w Editor’s note: This is a continuation of a series of articles looking at the CARES Act Grant and how Kaua‘i groups are using these funds.
LIHU‘E — The workforce is continuously evolving, and with COVID-19 there’s an additional emphasis being placed on developing leadership skills.
Char Ravelo, executive director of Leadership Kaua‘i, knows that with all of the unknowns related to the changing work climate, it is imperative to be more prepared than ever to enter the workforce.
“With CDC (Centers for Disease Control and Prevention) and government guidelines for safe distancing and thinking outside the box, they have expanded to create and ideate how to do what we do differently to facilitate rich learning opportunities and experiences,” Ravelo said.
With a tremendous increase in the need for webinars and virtual meetings, learning and discussing how to deal with the uncertain climate that COVID-19 has created is vitally important, she said.
“Here’s one certainly: As COVID-19 unknowns continue to bring constant change, what worked yesterday may not work tomorrow,” Ravelo said.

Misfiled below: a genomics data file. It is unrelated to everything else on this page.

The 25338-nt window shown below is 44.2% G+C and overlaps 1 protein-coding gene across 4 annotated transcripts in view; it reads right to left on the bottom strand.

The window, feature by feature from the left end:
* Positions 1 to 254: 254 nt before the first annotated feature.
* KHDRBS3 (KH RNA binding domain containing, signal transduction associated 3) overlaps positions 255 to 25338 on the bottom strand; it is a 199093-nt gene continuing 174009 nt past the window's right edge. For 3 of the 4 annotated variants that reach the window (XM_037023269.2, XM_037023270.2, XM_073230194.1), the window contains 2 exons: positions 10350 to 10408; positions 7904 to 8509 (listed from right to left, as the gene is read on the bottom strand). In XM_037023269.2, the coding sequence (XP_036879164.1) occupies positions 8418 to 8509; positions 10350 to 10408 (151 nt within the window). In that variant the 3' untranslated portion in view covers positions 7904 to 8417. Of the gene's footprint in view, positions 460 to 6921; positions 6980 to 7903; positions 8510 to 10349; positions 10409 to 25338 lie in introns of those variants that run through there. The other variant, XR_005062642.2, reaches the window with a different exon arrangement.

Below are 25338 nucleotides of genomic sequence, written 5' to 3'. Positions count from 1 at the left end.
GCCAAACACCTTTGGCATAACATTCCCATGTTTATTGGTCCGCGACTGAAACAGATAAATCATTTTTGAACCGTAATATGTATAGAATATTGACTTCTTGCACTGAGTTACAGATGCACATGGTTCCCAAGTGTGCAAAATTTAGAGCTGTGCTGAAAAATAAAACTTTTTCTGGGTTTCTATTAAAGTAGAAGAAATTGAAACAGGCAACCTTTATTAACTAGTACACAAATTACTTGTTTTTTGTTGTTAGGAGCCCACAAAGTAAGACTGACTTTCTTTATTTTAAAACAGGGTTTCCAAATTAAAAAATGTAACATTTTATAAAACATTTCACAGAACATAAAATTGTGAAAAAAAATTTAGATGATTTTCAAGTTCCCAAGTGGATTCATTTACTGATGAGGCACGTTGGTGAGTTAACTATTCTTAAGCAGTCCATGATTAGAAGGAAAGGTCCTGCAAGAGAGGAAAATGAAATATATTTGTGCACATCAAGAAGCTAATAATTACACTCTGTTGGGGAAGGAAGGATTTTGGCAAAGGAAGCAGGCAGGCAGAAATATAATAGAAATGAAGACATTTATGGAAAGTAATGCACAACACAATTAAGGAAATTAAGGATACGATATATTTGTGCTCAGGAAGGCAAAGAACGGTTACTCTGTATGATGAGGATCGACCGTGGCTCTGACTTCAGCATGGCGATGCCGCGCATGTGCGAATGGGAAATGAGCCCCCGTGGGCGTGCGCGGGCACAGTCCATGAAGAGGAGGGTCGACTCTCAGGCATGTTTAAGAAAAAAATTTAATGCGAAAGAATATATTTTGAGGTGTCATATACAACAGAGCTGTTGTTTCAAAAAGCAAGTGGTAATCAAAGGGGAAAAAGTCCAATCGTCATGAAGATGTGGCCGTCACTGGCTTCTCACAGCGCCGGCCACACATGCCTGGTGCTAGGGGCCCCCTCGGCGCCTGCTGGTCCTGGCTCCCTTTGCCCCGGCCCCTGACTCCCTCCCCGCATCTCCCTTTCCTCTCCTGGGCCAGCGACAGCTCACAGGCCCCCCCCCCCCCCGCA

Leadership Kaua‘i received a $65,000 Coronavirus Aid, Relief and Economic Security (CARES) Act grant from the county to start their “Rise to Work” program.
The current programs offered switched from in-person learning to virtual-learning engagement with participants.
Leadership Kaua‘i is in the research and development phase of designing pre-recorded courses. Leadership classes are for capacity-building, skills for a leader’s tool kit and current networking issues geared towards cultivating people’s skill sets in the workforce.
“Generally speaking, topics are organizational and teach management skills, corporate social responsibility, board governance, equity-diversity inclusion, public relations, marketing, entrepreneurship and innovation,” Ravelo said.
The leadership section is part of a Kupa‘a Kaua‘i and an organization focused on pulling together and maintaining a commitment level to rebuilding Kaua‘i’s economy by offering leadership and skill-building courses to the community.
A portion of Kupa‘a Kaua‘i’s mission statement says anyone can show their commitment to working together to rebuild, restart and re-energize the community’s future to help bolster the economy dramatically affected by COVID-19.
Ravelo continues to emphasize making the necessary adjustments at workplaces in the COVID-19 era in which all now live.
“The ability to read body language is crucial in perceiving and understanding what is being said,” Ravelo stated.
“COVID-19 mask-wearing and virtual learning have created another barrier layer when speaking to one another. Today, there is an even greater chance for miscommunication and missed opportunities for understanding, especially if the person is an introvert and feels inferior at the moment,” she said.
Jason Blasco, sports reporter, can be reached at 245-0437 or email@example.com.